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Breast reconstruction surgery is an option for women who undergo a mastectomy. The reconstruction procedure may be performed immediately after the mastectomy (during the same surgical session) or at a later date. For instance, a woman may choose to postpone her breast reconstruction until after she completes her cancer treatment, which may include chemotherapy and/or radiation therapy in addition to surgery.

Breast reconstruction graphicThe types of breast cancer reconstruction surgery include:

Tissue expander

After the breast is surgically removed, a plastic surgeon will place a tissue expander (a special medical device similar to a deflated balloon) underneath the chest wall muscles. Once a week, a member of the patient’s treatment team will add saline solution to the expander to gradually stretch the chest muscles and skin to accommodate the patient’s desired breast size. The “filling” process can take up to six months to complete. At that point, the expander will be replaced with a breast implant.

Latissimus dorsi flap

A latissimus dorsi flap may be a good option for a patient who had radiation therapy or failed flap surgery. During the breast reconstruction procedure, a plastic surgeon will move a portion of the back muscle and skin to the chest to create a new breast. The surgeon may also place a tissue expander underneath the chest wall muscles, which will be gradually filled with saline solution over a few months. Once the patient’s desired breast size is achieved, the expander will be replaced with an implant.

Abdominal tissue flap

During an abdominal tissue flap breast reconstruction, a plastic surgeon moves tissue from the abdomen to the chest to create a new breast. This procedure may be a good option for a patient who has excess abdominal tissue, does not want an implant or would like her reconstructed breast to closely match her natural breast.

There are three types of abdominal tissue flap breast reconstruction:

Traverse rectus abdominal muscle (TRAM) pedicle flap

To construct the breast mound, a plastic surgeon uses a portion of the rectus abdominal muscle along with skin, fat and blood vessels from the lower tummy wall. The surgeon then creates a pedicle, leaving the tissues attached to their base in the abdomen and tunneling them under the skin to the chest.

Deep inferior epigastric artery perforator (DIEP) flap

This type of breast reconstruction surgery is similar to a TRAM pedicle flap procedure in that it uses skin, fat and blood vessels from the lower tummy wall. However, the abdominal muscles are left intact. With the aid of a special microscope, the surgeon performs microvascular surgery to attach the abdominal blood vessels to the chest wall blood vessels.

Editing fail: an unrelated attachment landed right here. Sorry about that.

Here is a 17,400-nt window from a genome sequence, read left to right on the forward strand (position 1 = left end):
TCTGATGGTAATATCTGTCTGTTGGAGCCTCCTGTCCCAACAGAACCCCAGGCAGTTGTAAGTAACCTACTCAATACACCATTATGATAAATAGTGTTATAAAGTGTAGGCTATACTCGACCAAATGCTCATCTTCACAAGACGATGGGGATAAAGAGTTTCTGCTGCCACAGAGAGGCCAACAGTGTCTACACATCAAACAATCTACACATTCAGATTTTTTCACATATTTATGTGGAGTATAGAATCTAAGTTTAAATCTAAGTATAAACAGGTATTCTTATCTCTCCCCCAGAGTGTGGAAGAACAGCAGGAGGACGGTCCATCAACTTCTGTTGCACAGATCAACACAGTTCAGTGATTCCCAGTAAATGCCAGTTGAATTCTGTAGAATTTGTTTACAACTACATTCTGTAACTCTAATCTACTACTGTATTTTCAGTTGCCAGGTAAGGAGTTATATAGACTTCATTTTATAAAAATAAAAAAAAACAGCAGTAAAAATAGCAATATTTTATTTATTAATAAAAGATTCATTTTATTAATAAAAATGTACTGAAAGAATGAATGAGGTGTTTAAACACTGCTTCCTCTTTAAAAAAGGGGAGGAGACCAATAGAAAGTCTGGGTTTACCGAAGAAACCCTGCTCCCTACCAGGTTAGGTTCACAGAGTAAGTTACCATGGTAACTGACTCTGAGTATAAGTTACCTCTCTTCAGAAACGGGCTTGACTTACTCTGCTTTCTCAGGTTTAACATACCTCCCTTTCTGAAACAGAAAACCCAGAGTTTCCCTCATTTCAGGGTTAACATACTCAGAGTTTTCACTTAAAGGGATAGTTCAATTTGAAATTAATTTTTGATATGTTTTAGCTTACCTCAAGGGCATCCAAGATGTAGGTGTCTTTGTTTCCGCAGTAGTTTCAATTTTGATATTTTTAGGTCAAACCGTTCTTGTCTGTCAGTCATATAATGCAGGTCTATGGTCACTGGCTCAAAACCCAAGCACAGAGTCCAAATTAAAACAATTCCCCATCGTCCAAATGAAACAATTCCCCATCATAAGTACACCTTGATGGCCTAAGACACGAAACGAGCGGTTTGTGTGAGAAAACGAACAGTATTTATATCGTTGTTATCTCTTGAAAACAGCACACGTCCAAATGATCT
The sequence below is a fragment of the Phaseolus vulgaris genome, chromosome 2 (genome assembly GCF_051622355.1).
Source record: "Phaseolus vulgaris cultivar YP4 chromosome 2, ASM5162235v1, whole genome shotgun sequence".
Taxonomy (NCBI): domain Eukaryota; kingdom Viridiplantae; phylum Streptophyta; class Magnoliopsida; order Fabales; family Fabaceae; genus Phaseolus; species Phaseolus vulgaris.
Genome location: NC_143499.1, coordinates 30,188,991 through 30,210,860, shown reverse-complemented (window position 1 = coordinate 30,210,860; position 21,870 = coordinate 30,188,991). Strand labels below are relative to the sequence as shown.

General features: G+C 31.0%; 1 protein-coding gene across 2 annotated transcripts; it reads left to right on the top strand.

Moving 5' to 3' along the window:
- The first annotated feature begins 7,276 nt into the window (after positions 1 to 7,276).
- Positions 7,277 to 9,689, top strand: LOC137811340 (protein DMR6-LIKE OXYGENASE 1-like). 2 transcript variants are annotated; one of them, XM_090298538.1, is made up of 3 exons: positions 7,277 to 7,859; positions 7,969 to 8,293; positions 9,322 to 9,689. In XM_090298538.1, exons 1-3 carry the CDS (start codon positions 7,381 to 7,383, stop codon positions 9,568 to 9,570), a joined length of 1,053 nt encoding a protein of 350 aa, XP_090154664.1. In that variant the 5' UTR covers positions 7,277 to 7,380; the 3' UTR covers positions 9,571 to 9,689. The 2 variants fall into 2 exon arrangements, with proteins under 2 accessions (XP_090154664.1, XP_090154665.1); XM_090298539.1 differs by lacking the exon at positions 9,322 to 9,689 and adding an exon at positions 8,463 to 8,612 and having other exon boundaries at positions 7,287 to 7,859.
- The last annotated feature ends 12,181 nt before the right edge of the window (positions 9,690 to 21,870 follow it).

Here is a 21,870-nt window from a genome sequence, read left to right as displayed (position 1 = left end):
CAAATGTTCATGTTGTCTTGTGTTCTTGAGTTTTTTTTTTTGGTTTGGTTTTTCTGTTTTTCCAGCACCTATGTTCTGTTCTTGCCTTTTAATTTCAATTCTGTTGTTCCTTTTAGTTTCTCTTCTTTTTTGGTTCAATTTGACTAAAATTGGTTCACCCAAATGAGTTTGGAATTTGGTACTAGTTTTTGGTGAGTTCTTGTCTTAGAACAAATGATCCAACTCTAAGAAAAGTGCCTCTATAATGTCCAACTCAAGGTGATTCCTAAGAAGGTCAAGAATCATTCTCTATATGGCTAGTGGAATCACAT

Muscle-sparing free TRAM

This type of breast reconstruction surgery is similar to a DIEP flap procedure. However, a small piece of muscle (approximately the size of a postage stamp) is taken from the abdomen in addition to the skin, fat and blood vessels needed to construct the breast. Also, instead of being tunneled under the skin from the lower tummy wall to the chest wall, the tissues are completely removed from the abdomen.

Thigh flap

To form the new breast, a surgeon moves skin, fat and blood vessels from the upper inner thigh or back of the thigh. Thigh flap breast reconstruction may be a good option for a patient who is very thin, had a tummy tuck, had a failed TRAM or DIEP flap procedure or prefers not to use abdominal tissues.

There are two types of thigh flap breast reconstruction:

Transverse upper gracilis (TUG) flap

During TUG flap breast reconstruction surgery, a surgeon uses skin, fat and a portion of the gracilis muscle from the inner thigh to create the new breast. Because the gracilis muscle is not a primary leg muscle, there is no loss of function in the leg and minimal risk of hernia development at the donor site.

Profunda artery perforator (PAP) flap

In addition to skin and fat from the inner thigh, a surgeon uses blood vessels that run through the adductor magnus muscle. Due to the location of the donor site, the scar can be well hidden in the groin or lower buttock crease.

If you would like to learn more about breast cancer reconstruction, you are welcome to talk with an expert in the Don & Erika Wallace Comprehensive Breast Program at Moffitt Cancer Center. To request an appointment, call 1-888-663-3488 or complete our new patient registration form online. Our team will also be pleased to help you determine if you are a candidate for oncoplastic breast-conserving surgery, which involves maintaining natural breast contour while resecting a tumor.